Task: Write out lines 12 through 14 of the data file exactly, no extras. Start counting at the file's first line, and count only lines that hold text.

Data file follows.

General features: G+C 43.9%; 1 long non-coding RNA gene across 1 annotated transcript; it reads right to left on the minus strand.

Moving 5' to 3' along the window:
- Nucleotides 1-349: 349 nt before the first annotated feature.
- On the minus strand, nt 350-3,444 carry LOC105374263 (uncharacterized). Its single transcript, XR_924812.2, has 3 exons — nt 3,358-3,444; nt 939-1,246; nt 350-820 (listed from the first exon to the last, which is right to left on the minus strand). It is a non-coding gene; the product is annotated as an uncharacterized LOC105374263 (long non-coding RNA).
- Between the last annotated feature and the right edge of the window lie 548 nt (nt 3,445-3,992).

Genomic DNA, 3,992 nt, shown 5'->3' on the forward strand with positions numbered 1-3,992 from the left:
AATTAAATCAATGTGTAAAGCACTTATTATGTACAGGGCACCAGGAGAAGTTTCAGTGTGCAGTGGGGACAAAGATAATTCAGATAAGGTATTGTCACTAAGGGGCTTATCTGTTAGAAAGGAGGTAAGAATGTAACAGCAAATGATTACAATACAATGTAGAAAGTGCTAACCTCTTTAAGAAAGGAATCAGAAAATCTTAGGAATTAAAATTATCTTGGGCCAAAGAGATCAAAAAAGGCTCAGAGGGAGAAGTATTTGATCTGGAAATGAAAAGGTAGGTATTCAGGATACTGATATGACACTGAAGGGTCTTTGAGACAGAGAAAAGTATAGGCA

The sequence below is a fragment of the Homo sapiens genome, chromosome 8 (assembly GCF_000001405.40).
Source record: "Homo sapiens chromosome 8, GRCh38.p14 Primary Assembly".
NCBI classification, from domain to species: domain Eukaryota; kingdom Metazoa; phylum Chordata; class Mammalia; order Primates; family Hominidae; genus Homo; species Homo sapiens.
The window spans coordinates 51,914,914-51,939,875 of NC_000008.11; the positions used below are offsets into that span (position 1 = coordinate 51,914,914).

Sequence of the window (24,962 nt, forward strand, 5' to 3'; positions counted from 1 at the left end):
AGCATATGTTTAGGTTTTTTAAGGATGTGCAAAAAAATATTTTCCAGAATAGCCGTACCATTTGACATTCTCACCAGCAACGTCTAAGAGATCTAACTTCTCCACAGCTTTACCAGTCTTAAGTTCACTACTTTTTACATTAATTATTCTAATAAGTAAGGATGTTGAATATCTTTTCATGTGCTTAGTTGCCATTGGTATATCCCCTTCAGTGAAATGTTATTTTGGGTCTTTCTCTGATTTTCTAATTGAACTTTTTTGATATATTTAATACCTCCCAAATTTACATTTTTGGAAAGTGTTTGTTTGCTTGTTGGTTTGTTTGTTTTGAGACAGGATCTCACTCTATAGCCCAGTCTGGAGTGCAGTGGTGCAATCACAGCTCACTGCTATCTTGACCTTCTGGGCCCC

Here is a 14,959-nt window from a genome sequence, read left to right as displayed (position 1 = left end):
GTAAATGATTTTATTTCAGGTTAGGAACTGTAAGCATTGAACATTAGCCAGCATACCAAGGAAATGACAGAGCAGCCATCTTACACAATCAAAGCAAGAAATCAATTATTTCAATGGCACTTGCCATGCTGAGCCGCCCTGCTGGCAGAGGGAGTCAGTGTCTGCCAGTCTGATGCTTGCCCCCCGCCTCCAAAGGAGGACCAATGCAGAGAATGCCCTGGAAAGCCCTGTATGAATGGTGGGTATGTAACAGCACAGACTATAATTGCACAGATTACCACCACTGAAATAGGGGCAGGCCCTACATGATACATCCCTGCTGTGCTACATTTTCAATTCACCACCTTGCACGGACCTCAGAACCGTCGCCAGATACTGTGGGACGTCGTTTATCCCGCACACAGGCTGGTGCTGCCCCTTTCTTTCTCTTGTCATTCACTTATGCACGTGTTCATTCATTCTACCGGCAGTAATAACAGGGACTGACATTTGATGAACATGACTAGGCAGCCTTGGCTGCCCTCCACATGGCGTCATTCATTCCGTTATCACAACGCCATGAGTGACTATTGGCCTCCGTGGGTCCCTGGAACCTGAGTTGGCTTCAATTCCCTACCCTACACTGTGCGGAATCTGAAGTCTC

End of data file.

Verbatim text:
Sequence of the window (24,962 nt, forward strand, 5' to 3'; positions counted from 1 at the left end):
AGCATATGTTTAGGTTTTTTAAGGATGTGCAAAAAAATATTTTCCAGAATAGCCGTACCATTTGACATTCTCACCAGCAACGTCTAAGAGATCTAACTTCTCCACAGCTTTACCAGTCTTAAGTTCACTACTTTTTACATTAATTATTCTAATAAGTAAGGATGTTGAATATCTTTTCATGTGCTTAGTTGCCATTGGTATATCCCCTTCAGTGAAATGTTATTTTGGGTCTTTCTCTGATTTTCTAATTGAACTTTTTTGATATATTTAATACCTCCCAAATTTACATTTTTGGAAAGTGTTTGTTTGCTTGTTGGTTTGTTTGTTTTGAGACAGGATCTCACTCTATAGCCCAGTCTGGAGTGCAGTGGTGCAATCACAGCTCACTGCTATCTTGACCTTCTGGGCCCC

Here is a 14,959-nt window from a genome sequence, read left to right as displayed (position 1 = left end):